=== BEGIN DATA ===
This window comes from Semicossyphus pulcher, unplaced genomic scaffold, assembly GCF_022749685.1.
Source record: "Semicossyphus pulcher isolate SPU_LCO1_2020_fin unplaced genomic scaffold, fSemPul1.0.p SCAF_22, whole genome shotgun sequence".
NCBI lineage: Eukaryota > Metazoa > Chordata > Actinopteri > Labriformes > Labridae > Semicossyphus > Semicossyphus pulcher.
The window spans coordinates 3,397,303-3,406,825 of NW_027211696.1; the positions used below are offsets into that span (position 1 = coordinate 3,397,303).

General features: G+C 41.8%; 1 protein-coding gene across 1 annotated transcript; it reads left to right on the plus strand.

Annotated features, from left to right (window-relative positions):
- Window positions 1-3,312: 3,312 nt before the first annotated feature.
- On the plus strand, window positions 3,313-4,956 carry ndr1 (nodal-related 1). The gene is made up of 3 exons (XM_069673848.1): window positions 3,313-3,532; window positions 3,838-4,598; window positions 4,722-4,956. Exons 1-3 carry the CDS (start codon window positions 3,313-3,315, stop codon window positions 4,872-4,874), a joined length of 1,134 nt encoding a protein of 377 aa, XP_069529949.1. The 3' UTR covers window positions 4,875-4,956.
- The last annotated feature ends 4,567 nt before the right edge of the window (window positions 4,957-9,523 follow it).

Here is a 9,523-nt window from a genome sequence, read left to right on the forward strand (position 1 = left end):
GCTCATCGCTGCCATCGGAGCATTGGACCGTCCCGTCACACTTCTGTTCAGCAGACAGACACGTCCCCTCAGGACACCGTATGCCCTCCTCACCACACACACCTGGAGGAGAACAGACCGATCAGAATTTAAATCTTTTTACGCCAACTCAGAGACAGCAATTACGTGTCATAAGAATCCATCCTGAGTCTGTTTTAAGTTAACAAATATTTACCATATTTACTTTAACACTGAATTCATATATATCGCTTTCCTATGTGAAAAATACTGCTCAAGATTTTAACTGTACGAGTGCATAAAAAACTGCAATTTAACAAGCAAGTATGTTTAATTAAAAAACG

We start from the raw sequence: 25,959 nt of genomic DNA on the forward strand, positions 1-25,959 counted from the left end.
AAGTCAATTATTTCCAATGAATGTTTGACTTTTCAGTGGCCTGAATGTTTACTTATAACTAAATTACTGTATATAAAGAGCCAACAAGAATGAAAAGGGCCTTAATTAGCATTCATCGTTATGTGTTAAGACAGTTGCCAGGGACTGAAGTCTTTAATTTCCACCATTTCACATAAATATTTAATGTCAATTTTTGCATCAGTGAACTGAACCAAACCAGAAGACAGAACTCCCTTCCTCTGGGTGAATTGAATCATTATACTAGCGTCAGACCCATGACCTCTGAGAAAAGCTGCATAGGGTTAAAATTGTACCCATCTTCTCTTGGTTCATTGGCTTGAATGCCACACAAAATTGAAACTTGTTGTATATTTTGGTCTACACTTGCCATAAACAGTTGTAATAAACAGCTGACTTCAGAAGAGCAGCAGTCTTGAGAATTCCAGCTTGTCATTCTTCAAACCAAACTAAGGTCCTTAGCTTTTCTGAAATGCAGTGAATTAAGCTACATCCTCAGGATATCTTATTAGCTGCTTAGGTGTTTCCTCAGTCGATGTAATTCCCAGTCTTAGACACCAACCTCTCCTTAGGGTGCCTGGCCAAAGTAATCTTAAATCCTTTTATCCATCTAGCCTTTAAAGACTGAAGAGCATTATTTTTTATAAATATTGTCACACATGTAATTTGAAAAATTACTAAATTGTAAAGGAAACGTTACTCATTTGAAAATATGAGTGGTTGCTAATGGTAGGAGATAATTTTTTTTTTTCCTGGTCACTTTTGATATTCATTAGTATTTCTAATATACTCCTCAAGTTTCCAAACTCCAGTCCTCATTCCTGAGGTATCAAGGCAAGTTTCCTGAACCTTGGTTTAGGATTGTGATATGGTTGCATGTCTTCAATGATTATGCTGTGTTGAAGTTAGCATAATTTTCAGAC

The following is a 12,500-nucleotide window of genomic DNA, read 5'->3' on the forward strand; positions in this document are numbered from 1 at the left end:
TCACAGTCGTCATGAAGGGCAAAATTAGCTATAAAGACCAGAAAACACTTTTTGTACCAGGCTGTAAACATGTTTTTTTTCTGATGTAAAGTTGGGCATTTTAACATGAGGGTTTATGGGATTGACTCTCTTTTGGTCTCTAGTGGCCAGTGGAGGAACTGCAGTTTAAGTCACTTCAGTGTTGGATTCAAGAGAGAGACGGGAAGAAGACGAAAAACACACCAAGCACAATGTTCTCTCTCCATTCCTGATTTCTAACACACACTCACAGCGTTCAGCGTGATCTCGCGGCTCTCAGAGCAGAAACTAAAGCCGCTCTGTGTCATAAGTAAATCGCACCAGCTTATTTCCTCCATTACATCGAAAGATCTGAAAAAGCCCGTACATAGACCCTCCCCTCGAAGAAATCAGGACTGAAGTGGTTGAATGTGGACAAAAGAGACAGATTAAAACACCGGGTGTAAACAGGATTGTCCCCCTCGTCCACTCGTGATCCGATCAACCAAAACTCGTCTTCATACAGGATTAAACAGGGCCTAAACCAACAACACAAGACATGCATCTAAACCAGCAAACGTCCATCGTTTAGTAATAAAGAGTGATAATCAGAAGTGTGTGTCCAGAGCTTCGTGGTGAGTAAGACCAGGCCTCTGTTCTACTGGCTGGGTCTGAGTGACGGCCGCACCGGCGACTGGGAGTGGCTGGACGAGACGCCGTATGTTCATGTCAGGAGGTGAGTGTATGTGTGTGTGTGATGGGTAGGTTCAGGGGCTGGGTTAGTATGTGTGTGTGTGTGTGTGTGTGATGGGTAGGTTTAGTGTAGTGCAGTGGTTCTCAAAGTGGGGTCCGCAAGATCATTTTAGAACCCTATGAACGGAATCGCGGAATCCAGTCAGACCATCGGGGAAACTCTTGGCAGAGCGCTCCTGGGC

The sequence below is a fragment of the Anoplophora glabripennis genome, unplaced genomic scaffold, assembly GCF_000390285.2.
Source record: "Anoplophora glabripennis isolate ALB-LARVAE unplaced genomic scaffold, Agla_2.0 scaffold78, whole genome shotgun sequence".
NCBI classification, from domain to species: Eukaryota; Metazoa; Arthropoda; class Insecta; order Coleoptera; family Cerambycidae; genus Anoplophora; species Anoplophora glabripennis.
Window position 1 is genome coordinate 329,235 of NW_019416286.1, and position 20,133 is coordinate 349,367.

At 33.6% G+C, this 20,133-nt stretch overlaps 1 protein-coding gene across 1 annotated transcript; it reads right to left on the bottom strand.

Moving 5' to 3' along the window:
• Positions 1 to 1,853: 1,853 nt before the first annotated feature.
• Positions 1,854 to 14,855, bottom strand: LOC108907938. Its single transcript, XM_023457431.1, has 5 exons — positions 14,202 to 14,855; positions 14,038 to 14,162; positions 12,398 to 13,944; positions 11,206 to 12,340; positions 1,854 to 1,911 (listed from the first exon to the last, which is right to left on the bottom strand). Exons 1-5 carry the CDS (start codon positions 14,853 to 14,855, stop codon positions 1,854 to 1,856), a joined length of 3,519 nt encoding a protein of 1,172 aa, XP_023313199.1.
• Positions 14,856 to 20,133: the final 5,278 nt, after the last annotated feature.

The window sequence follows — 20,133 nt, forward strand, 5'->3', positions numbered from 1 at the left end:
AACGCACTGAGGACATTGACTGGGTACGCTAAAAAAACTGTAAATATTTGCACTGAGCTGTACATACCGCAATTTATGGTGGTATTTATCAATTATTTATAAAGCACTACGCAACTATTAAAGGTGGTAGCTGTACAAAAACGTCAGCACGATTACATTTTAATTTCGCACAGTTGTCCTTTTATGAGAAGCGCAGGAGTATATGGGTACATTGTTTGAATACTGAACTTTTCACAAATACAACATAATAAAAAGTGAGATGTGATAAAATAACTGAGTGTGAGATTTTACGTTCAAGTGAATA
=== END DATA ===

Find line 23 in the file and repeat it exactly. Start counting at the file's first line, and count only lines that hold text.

• Positions 1,854 to 14,855, bottom strand: LOC108907938. Its single transcript, XM_023457431.1, has 5 exons — positions 14,202 to 14,855; positions 14,038 to 14,162; positions 12,398 to 13,944; positions 11,206 to 12,340; positions 1,854 to 1,911 (listed from the first exon to the last, which is right to left on the bottom strand). Exons 1-5 carry the CDS (start codon positions 14,853 to 14,855, stop codon positions 1,854 to 1,856), a joined length of 3,519 nt encoding a protein of 1,172 aa, XP_023313199.1.